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A central area of current philosophical debate in the foundations of mathematics concerns whether or not there is a single, maximal, universe of set theory. Universists maintain that there is such a universe, while Multiversists argue that there are many universes, no one of which is ontologically privileged. Often model-theoretic constructions that add sets to models are cited as evidence in favor of the latter. This paper informs this debate by developing a way for a Universist to interpret talk that seems to necessitate the addition of sets to V. We argue that, despite the prima facie incoherence of such talk for the Universist, she nonetheless has reason to try and provide interpretation of this discourse. We present a method of interpreting extension-talk (V-logic), and show how it captures satisfaction in ‘ideal’ outer models and relates to impredicative class theories. We provide some reasons to regard the technique as philosophically virtuous, and argue that it opens new doors to philosophical and mathematical discussions for the Universist.
Burkart et al. conflate the domain-specificity of cognitive processes with the statistical pattern of variance in behavioural measures that partly reflect those processes. General intelligence is a statistical abstraction, not a cognitive trait, and we argue that the former does not warrant inferences about the nature or evolution of the latter.
We describe a versatile infrared camera/spectrograph, IRIS, designed and constructed at the Anglo-Australian Observatory for use on the Anglo-Australian Telescope. A variety of optical configurations can be selected under remote control to provide several direct image scales and a few low-resolution spectroscopic formats. Two cross-dispersed transmission echelles are of novel design, as is the use of a modified Bowen-Burch system to provide a fast f/ratio in the widest-field option. The drive electronics includes a choice of readout schemes for versatility, and continuous display when the array is not taking data, to facilitate field acquisition and focusing.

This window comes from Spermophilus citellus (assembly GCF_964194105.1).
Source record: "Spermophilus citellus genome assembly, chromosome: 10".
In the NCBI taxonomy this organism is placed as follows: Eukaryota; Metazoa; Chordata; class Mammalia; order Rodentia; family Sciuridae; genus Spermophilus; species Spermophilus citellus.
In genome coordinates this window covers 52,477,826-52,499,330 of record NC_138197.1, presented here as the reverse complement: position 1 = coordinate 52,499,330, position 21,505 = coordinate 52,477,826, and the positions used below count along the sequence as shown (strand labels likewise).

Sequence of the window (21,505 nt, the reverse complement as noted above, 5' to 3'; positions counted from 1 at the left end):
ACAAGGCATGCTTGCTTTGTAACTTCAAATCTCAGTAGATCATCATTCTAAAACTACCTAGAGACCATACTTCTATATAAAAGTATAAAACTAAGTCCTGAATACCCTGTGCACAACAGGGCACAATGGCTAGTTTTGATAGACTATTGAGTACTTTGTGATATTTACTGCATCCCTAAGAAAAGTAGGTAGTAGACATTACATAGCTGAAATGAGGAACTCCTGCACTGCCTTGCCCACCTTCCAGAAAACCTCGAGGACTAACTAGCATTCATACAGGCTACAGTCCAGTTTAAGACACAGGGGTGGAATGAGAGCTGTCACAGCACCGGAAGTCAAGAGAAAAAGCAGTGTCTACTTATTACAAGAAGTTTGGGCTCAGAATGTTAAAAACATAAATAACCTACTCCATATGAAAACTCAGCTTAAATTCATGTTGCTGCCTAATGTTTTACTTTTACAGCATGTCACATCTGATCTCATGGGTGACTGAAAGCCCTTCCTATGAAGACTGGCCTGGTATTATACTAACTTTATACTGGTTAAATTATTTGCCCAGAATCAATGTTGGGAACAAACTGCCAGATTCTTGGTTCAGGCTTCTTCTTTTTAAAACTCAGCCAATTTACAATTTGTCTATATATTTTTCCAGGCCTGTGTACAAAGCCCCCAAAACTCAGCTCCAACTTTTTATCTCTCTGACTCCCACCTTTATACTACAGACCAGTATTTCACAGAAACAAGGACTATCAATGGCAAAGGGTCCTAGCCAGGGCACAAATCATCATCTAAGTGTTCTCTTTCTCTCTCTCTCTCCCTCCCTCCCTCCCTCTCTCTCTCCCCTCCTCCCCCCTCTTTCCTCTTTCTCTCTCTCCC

The linearity of the detector has been studied in detail. Although outwardly good, slight nonlinearities prevent removal of fixed-pattern noise from the data without application of a cubic linearising function.
Specific control and data-reduction software has been written. We describe also a scanning mode developed for spectroscopic imaging.
The aim of this research was to compare associations of self-perceived successful aging (SPSA) among Young-Old (Y-O; age 50–74 years) versus Old-Old (O-O; 75–99 years) community-dwelling adults. To our knowledge, this is the first study to compare respondents’ self-perceptions of successful aging among O-O relative to Y-O adults.
Participants included 365 Y-O and 641 O-O adults. The two age groups were compared in terms of the association of SPSA with other preselected measures including sociodemographic information, physical and mental functioning, objective and subjective cognitive functioning, emotional health, and positive psychological constructs.
The O-O group reported higher levels of SPSA than the Y-O group. In multiple regression modeling examining predictors of SPSA in each group, there was a tendency toward lower associations in the O-O group overall. Most notably, the associations between physical and mental functioning with SPSA were significantly lower in the O-O versus Y-O group. There were no associations with SPSA that were significantly higher in the O-O versus Y-O group.
The lower predictive power of physical and mental functioning on SPSA among O-O relative to Y-O adults is particularly noteworthy. It is apparent that SPSA is a multidimensional construct that cannot be defined by physical functioning alone. Continuing to clarify the underlying factors impacting SPSA between groups may inform tailored interventions to promote successful aging in Y-O and O-O adults.